Resisting which Siren’s Call? Auer v Auer, 2022 ABCA 375 and TransAlta Generation Partnership v Alberta (Minister of Municipal Affairs), 2022 ABCA 381

In a pair of decisions this week the Alberta Court of Appeal has tackled the question of the framework for judicial review of regulations: Auer v. Auer, 2022 ABCA 375 and TransAlta Generation Partnership v. Alberta (Minister of Municipal Affairs), 2022 ABCA 381. In both instances — Governor-in-Council regulations on support payments in Auer, ministerial regulations about property taxation assessment in TransAlta — the Court applied the framework set out in Katz Group Canada Inc. v. Ontario (Health and Long‑Term Care), 2013 SCC 64, [2013] 3 SCR 810 rather than the reasonableness standard from Canada (Minister of Citizenship and Immigration) v. Vavilov, 2019 SCC 65, [2019] 4 SCR 653.

In Auer, Feehan JA has brief concurring reasons. I entirely agree with his statement, at para. 120: “A determination of the vires, the powers granted or limited, of delegated legislation including regulations is a form of judicial review contemplated in Vavilov,paras 66, 111, 137; see Portnov v Canada (Attorney General), 2021 FCA 171, paras 49-52; John Mark Keyes, “Judicial Review of Delegated Legislation: The Long and Winding Road to Vavilov”, 2020 CanLIIDocs 3679, pp 7-9, <>”.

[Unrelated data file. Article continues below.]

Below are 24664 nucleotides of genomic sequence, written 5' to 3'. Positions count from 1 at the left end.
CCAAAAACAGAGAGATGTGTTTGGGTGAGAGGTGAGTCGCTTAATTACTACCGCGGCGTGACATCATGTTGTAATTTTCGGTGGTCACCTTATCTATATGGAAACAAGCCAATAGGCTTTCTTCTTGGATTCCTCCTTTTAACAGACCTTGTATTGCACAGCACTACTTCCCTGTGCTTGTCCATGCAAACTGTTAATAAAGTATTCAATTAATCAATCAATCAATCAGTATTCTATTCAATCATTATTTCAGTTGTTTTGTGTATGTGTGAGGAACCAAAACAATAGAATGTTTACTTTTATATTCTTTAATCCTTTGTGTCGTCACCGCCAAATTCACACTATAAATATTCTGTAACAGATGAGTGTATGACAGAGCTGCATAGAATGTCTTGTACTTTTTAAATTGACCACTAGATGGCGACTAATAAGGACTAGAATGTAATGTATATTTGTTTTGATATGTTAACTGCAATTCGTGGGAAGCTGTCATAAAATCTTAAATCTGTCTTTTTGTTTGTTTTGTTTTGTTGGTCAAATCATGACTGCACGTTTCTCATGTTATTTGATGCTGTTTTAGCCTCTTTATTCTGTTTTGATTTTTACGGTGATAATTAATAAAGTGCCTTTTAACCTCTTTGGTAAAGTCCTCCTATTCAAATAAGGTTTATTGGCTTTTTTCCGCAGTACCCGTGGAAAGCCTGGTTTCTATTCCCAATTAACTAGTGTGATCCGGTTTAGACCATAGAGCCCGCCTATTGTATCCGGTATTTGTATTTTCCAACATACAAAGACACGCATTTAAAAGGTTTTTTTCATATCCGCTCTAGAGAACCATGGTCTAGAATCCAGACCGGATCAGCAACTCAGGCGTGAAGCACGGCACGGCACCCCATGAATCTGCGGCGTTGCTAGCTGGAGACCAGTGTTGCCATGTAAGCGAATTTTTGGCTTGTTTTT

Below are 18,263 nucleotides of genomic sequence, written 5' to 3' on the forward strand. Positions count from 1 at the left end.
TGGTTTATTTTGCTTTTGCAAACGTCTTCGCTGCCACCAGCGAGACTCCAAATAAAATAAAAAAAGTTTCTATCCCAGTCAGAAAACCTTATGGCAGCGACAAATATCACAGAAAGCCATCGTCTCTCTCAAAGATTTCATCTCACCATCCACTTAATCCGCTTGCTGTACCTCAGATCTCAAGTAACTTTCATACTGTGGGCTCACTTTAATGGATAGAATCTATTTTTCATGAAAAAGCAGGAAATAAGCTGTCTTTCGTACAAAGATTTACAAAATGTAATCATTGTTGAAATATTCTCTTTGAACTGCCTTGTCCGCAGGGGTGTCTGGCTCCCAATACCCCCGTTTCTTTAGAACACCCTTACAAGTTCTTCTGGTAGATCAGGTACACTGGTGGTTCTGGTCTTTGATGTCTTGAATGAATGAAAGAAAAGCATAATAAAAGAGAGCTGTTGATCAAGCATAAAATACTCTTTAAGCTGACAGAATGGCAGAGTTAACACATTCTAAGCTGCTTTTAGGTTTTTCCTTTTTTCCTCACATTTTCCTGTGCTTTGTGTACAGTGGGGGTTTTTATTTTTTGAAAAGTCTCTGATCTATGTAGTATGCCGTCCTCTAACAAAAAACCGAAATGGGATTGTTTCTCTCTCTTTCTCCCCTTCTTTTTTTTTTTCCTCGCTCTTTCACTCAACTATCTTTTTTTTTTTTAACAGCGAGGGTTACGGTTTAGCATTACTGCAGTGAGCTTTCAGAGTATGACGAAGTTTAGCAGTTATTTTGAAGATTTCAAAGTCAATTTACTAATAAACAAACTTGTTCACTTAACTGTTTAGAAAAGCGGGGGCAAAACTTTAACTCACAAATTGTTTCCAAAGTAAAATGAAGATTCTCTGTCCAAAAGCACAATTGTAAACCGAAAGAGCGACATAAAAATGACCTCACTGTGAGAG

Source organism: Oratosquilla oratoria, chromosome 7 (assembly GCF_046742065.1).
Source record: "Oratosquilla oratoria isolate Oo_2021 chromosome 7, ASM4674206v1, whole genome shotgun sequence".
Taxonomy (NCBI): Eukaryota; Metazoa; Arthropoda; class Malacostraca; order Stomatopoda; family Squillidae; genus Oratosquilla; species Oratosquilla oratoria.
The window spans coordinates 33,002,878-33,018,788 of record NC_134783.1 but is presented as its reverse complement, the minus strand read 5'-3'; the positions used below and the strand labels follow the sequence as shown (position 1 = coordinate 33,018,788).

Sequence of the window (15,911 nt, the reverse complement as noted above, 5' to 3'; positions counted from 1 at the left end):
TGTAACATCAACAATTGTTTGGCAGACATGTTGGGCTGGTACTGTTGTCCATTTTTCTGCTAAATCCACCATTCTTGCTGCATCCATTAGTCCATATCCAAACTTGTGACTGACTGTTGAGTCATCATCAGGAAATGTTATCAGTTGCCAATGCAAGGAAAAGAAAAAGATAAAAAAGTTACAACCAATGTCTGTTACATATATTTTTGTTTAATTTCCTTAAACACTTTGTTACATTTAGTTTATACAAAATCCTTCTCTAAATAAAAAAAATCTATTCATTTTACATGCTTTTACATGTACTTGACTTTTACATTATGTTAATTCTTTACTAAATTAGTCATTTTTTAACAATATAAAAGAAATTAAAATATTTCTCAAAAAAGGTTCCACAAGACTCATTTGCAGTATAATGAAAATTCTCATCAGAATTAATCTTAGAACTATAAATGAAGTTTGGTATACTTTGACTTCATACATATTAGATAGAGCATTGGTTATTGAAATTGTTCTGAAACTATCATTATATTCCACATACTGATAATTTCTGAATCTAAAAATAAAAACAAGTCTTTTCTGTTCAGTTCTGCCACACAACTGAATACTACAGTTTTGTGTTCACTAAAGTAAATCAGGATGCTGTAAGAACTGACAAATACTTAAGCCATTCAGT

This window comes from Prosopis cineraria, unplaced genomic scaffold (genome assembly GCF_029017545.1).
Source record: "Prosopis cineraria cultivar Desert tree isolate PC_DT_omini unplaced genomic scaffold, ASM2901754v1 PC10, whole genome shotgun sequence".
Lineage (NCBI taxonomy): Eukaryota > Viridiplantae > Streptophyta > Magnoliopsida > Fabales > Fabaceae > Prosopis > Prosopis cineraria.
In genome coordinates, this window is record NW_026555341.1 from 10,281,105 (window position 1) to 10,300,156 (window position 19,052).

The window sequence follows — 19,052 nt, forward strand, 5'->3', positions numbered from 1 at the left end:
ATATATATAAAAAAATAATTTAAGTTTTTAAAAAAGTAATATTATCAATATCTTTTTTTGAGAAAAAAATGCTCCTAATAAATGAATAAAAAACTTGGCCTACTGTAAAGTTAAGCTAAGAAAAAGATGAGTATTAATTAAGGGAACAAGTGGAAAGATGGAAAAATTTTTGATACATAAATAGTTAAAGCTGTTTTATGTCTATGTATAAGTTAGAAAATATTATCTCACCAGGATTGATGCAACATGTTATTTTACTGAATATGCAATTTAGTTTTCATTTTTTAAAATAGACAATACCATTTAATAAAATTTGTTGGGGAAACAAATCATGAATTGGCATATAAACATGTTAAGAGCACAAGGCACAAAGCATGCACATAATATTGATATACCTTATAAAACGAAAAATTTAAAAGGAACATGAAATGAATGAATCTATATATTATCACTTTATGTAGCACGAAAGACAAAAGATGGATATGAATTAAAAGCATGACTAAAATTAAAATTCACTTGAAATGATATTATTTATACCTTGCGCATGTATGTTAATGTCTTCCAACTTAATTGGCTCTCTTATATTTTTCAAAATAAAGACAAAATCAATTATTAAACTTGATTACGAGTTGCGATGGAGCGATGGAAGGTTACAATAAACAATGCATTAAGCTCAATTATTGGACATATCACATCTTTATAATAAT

I came to the same conclusion as Feehan JA in my detailed analysis of this issue (see here). Without rehashing this analysis, I would offer the following observations on the decisions in Auer and TransAlta.

First, the Alberta Court of Appeal has sought to create a regulation carve out from the Vavilov framework. The argument advanced by Pentelechuk JA in Auer is that Governor-in-Council regulations are not administrative decisions subject to the Vavilov framework:

Governor in Council regulations, however, are not examples of “administrative decision-making”; in this context, enacting regulations involves the creation of the law. Enacting a regulation is not a “decision” in the Vavilov sense. The various expressions in Vavilov that it intends to unify the standard of review analysis in all cases do not apply to legislative acts (at para. 79).